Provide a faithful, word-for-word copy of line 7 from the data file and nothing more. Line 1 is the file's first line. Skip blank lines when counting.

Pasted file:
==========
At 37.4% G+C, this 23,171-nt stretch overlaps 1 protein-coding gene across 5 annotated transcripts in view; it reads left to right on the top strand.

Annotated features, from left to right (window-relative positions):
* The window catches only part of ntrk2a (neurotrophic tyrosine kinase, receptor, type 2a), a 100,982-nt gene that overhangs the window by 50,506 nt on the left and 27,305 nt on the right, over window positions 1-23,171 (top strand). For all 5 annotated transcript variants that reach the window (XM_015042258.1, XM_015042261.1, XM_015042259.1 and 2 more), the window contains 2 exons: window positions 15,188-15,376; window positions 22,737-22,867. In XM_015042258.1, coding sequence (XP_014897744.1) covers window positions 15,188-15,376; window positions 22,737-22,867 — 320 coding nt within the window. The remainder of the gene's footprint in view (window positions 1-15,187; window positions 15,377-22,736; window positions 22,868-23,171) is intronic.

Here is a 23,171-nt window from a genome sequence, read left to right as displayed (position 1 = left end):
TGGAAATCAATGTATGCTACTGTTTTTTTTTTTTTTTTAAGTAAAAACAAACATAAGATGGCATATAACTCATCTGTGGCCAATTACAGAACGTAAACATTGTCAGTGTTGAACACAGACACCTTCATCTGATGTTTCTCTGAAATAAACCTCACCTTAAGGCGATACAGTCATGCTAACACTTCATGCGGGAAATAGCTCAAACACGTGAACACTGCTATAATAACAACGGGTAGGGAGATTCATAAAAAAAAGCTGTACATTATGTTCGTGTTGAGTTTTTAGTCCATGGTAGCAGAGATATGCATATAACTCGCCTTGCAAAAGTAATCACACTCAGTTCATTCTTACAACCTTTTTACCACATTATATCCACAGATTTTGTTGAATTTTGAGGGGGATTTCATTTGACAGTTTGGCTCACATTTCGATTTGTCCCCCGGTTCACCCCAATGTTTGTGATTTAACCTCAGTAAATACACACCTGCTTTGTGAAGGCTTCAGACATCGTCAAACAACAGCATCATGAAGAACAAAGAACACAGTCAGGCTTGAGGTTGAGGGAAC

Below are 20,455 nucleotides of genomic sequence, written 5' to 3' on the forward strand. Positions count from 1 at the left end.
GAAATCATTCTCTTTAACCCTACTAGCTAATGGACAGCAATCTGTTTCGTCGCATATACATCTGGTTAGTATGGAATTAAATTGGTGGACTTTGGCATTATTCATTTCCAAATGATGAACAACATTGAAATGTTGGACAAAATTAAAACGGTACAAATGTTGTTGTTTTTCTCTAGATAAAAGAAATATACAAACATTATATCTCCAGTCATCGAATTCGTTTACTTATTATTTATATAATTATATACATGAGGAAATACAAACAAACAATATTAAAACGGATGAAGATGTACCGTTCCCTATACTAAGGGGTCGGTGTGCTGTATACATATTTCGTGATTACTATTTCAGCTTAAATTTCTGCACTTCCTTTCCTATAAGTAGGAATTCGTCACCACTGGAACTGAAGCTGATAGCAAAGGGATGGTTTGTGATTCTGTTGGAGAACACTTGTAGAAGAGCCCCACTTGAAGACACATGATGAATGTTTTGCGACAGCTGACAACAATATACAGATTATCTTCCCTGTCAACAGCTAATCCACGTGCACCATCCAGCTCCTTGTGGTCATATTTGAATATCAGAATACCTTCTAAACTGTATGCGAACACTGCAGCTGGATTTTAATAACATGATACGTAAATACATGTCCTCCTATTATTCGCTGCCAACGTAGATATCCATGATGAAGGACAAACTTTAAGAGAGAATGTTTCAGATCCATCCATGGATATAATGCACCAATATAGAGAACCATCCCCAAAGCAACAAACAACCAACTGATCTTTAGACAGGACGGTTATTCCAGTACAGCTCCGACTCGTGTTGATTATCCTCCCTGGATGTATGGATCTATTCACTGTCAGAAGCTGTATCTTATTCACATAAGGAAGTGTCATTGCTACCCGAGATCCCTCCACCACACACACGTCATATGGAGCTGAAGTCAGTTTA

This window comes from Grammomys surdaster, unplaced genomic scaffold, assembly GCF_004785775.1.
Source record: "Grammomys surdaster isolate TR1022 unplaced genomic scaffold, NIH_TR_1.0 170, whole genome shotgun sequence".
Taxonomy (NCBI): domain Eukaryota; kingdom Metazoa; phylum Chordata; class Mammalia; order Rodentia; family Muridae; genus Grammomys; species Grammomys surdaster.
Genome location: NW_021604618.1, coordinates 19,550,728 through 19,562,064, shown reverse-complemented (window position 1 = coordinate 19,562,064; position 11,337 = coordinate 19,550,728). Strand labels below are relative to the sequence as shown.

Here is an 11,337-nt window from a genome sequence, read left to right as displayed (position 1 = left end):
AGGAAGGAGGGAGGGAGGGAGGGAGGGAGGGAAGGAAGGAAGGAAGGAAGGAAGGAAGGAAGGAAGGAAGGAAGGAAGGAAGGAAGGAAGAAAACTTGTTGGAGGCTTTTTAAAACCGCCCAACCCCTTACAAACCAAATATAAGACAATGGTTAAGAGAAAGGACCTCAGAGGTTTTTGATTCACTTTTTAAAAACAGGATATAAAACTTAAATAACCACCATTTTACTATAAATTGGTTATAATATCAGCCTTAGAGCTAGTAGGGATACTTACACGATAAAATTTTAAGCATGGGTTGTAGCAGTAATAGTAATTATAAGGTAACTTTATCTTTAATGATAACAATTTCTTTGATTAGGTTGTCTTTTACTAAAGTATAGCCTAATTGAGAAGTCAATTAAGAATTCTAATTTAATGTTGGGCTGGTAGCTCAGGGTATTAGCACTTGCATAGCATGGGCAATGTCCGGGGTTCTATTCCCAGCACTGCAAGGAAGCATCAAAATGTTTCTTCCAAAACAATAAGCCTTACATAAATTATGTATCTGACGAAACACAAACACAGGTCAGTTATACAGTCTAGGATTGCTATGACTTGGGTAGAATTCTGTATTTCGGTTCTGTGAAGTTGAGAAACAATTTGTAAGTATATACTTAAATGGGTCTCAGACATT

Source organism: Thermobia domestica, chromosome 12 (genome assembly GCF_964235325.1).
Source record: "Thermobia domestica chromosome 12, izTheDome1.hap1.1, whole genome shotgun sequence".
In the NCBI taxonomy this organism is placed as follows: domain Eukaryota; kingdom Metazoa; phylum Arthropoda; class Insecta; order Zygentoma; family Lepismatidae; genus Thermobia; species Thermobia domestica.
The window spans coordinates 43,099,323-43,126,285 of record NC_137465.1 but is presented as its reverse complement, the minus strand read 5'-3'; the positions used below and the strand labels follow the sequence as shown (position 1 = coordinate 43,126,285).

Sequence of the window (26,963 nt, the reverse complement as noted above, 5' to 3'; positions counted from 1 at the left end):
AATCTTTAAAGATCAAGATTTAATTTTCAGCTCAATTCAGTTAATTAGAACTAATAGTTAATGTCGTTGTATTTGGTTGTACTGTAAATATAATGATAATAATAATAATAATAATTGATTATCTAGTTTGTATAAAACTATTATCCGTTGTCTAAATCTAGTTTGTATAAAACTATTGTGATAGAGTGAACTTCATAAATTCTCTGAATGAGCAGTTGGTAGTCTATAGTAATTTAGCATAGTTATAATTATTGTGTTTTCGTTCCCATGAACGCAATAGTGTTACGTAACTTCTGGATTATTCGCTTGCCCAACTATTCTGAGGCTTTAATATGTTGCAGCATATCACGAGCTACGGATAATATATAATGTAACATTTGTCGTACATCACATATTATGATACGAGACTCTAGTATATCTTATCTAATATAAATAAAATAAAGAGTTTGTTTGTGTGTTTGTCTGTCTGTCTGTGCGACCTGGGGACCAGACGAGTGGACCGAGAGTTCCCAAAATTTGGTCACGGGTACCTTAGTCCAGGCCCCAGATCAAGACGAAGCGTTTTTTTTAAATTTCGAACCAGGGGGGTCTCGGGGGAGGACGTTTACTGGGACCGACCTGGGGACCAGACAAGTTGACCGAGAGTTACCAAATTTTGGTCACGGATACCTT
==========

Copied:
GAAATCATTCTCTTTAACCCTACTAGCTAATGGACAGCAATCTGTTTCGTCGCATATACATCTGGTTAGTATGGAATTAAATTGGTGGACTTTGGCATTATTCATTTCCAAATGATGAACAACATTGAAATGTTGGACAAAATTAAAACGGTACAAATGTTGTTGTTTTTCTCTAGATAAAAGAAATATACAAACATTATATCTCCAGTCATCGAATTCGTTTACTTATTATTTATATAATTATATACATGAGGAAATACAAACAAACAATATTAAAACGGATGAAGATGTACCGTTCCCTATACTAAGGGGTCGGTGTGCTGTATACATATTTCGTGATTACTATTTCAGCTTAAATTTCTGCACTTCCTTTCCTATAAGTAGGAATTCGTCACCACTGGAACTGAAGCTGATAGCAAAGGGATGGTTTGTGATTCTGTTGGAGAACACTTGTAGAAGAGCCCCACTTGAAGACACATGATGAATGTTTTGCGACAGCTGACAACAATATACAGATTATCTTCCCTGTCAACAGCTAATCCACGTGCACCATCCAGCTCCTTGTGGTCATATTTGAATATCAGAATACCTTCTAAACTGTATGCGAACACTGCAGCTGGATTTTAATAACATGATACGTAAATACATGTCCTCCTATTATTCGCTGCCAACGTAGATATCCATGATGAAGGACAAACTTTAAGAGAGAATGTTTCAGATCCATCCATGGATATAATGCACCAATATAGAGAACCATCCCCAAAGCAACAAACAACCAACTGATCTTTAGACAGGACGGTTATTCCAGTACAGCTCCGACTCGTGTTGATTATCCTCCCTGGATGTATGGATCTATTCACTGTCAGAAGCTGTATCTTATTCACATAAGGAAGTGTCATTGCTACCCGAGATCCCTCCACCACACACACGTCATATGGAGCTGAAGTCAGTTTA